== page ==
• Yes, we have standard electricity sockets for UK appliances. If you are coming from outside the UK, you will need to bring your own adaptor plug(s). If you are visiting one of our European properties we have standard European electricity sockets. If you are visiting from the UK, you will need to bring your own adapter plug (s).
  • Landmark’s electrical systems have not been designed to provide continuous power from one socket over several hours.  If an ordinary socket is used to charge an electric vehicle, there is significant risk of an electrical fire and consequent danger to life.  Therefore, we are unable to allow electric vehicle charging from most of our Landmarks at present.

    We are working to provide Type 2 Electric Vehicle charge points at our properties where there is private parking.  Where this is available, please request this facility when booking the property to ensure the outlet is enabled on your arrival.  There is a small charge to cover the cost of electricity provided.  Please book this facility in advance.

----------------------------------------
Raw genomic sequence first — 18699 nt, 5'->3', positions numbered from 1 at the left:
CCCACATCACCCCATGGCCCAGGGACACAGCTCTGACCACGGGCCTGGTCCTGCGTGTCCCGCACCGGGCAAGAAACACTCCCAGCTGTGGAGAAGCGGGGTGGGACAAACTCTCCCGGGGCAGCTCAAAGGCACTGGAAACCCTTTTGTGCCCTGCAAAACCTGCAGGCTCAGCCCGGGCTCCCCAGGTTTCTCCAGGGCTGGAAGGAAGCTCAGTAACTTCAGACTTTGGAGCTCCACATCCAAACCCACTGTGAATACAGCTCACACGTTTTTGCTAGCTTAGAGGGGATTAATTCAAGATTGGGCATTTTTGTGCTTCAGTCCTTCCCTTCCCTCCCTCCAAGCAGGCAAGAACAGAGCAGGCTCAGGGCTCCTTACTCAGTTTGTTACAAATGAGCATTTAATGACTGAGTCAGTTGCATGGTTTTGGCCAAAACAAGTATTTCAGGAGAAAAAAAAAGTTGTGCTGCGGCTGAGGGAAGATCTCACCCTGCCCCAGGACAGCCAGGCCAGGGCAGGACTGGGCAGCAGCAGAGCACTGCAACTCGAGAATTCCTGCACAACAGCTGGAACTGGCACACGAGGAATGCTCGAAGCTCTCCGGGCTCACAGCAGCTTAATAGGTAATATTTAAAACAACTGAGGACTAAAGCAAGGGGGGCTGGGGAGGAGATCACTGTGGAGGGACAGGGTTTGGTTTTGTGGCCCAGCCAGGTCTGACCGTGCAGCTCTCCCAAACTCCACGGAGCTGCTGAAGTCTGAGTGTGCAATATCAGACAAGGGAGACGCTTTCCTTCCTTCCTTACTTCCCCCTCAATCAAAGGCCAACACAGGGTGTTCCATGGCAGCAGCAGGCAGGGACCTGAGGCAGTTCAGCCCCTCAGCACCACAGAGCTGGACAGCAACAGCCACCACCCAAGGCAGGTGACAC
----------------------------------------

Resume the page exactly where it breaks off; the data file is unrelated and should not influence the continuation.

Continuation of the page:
• No, we do not allow smoking in any Landmark.
  • Sometimes our kitchens and bathrooms have to be imaginatively fitted into the available space in buildings where before there were none, but they are all planned and equipped to a high and modern standard.
  • Yes, Landmarks are fully equipped with sheets and towels. All the beds are fully made up for your arrival. Except for the Llwyn Celyn Bunkhouse.
  • Yes, our kitchens are well equipped with cookers and fridges. There are freezers and dishwashers (in larger buildings) and, where space allows, microwaves as well as a wide and standard range of utensils. A full equipment list is available at time of booking.
  • Logs are provided at many of our Landmarks for an additional cost.
  • Mobile coverage varies. Some Landmarks have an excellent signal, but others have none at all. If you are concerned, you can check with the housekeeper before your arrival.
  • No. At the moment, we have decided not to implement Wi-Fi in our buildings following a consultation with our customers. Many said that they would find it useful, but many also felt that it would somehow damage the experience of staying in a Landmark. As the responses were so split, and as we have so many other initiatives requiring funding, we have decided to put this on hold for the time being.